The events of 2003's Pirates of the Caribbean: The Curse of the Black Pearl are fueled by actions that took place years before the main story of the film. Chief among them is the tale of Jack Sparrow, who was captain of the infamous Black Pearl, only to be the victim of a mutiny by Barbossa and the rest of the crew, left for dead on a deserted island. Jack escaped this fate and returned to take back control of the Black Pearl, and eventually save the world alongside Will Turner and Elizabeth Swann. That literal desert island was no match for the savvy Captain Jack. However, after five feature films and nearly two decades, it's time for Disney to strand the pirate on a more figurative desert island; one that can't be escaped.
Pirates of the Caribbean has been a massive success for Disney, with all five movies making more than $650 million at the global box office, but they have been delivering lesser critical returns in recent outings and interest in the franchise is lower than ever. See, the series put all of its eggs in Jack Sparrow's basket and that was a really bad idea. For Pirates of the Caribbean to continue successfully, it needs to leave Johnny Depp and Jack Sparrow behind.
Don't get me wrong, Depp's turn as Sparrow is transformative, perhaps one of the best blockbuster performances in the last 30 years. He helped Pirates of the Caribbean become a hit. For three movies, from 2003 to 2007, Depp ruled the open seas as the whimsical Captain Jack. But that iconic pirate no longer exists.
There are a lot of issues with Depp's personal life that people bring up when it comes to his career and what roles he should or shouldn't get. That's another discussion for another time and I'm not going to get into it here. His performance as Jack Sparrow over the final two films is more than enough to boot him off the ship. After At World's End, the third film in the Pirates franchise, Depp began phoning it in, and it's insanely noticeable. That twinkle in the eye of Jack Sparrow was totally absent, replaced by a worrisome haze as the pirate fast-talks his way through a scene. Depp was on the set to make those films, and he spoke the lines in front of the camera while swaying around with his signature Jack Sparrow clumsiness, but none of it ever felt like acting. Much like his villainous turn in Fantastic Beasts: The Crimes of Grindelwald, Depp just was just going through the motions.
Jack Sparrow is a character born out of pizzazz and and bold improvisation. It took a special kind of performance from Depp to make it work the first time around, and he was rightfully nominated for an Oscar for his hard work. But when the swashbuckling swagger of Jack Sparrow is gone, the character is empty and meaningless.
Now, I'll admit, it's not only Depp's fault that Jack Sparrow lost his luster. When heading into Pirates of the Caribbean 4, Disney clearly had no idea what made Gore Verbinski's trilogy work so well. Because Jack Sparrow sold the toys and got the Oscar buzz, he was treated as the focal point of the entire Pirates franchise. On Stranger Tides was then made to be all about Jack, and that was a terrible decision.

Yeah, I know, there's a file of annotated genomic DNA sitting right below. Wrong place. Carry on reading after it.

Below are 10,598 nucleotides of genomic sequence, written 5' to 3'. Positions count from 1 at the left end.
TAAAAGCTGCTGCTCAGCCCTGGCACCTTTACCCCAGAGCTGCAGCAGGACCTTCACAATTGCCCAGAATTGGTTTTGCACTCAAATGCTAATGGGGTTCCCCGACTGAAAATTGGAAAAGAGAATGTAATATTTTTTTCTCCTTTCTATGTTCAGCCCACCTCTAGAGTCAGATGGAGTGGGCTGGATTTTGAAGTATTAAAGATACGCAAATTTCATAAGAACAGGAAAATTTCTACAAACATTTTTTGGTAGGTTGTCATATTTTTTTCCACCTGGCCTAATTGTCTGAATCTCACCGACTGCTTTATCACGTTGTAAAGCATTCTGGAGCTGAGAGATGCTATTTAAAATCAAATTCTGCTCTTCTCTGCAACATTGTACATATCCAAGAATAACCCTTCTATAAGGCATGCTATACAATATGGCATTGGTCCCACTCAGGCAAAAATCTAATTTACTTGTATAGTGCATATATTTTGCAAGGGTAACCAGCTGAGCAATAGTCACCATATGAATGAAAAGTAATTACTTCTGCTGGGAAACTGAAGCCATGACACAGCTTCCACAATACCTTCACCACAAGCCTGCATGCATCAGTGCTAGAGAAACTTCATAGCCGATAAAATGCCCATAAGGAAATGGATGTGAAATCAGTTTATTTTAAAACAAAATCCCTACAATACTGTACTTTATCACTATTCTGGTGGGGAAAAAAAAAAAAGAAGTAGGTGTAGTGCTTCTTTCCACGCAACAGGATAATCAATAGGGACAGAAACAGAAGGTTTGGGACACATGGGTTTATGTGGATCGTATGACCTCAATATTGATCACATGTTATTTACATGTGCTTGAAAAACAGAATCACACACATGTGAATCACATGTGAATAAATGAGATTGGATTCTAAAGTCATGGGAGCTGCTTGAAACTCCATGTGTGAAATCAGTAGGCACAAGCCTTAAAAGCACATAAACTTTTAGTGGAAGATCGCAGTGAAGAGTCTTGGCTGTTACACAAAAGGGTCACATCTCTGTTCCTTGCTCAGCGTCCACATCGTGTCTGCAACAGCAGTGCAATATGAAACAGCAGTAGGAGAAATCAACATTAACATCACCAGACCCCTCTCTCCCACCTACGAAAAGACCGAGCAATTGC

Jack works so well in the first three Pirates films because, while he may be the character at the center of the action most of the time, those movies don't tell his story. Since he's such an unreliable narrator and serial double-crosser, his story is often meaningless. Jack just wants to get himself out of trouble.
While Jack played a crucial role in the initial trilogy, the Pirates story revolved around Will and Elizabeth, and to some extent, Barbossa. Jack just happened to be caught in the middle. When that central story was removed in the fourth film, and Jack was made to be the focal point, everything fell apart. He's a great, but ultimately flimsy character, incapable of anchoring a movie on his own. Disney's reliance on Jack Sparrow as a ticket-seller torpedoed the narrative and magic of the series.
Pirates of the Caribbean: Dead Men Tell No Tales, the fifth installment in the series, tries to remedy that situation a bit. The film brings Will Turner back into the fold and focuses on the tale of his son. And it worked, for the most part. Jack is still front-and-center for the entire film, with Depp delivering his worst performance of the series. I said this when the movie came out and I'll stick by it now: Dead Men Tell No Tales is a fantastic Pirates film if Jack Sparrow is removed from the equation. Anytime things really get interesting, the action cuts to some slapstick Jack Sparrow bit and ruins any momentum. It's incredibly frustrating when you can see the bones of something really great under the surface.
There are all kinds of rumors and reports that the Pirates franchise will continue without Depp, potentially focusing on Redd (the new character in the ride) as the star. That would be fantastic. The new films could follow the Dead Men Tell No Tales post-credits scene and see Will Turner going toe-to-toe with Davy Jones. That would be awesome, too. There are so many possibilities for Pirates of the Caribbean going forward and fans deserve to see those stories told.
This franchise is a beautiful ship caught in a monstrous storm. There's a clear path to the other side, the entire crew can see the sunlight in the distance, well within their reach. But the ship is too heavy, weighed down by relics of the past that present no real value, only memories of the glory days. By letting go of the past, the ship and its crew have a shot at a bright future, lest they perish alongside what once was.
Jack Sparrow is holding Pirates of the Caribbean back. It's time to cut him loose.
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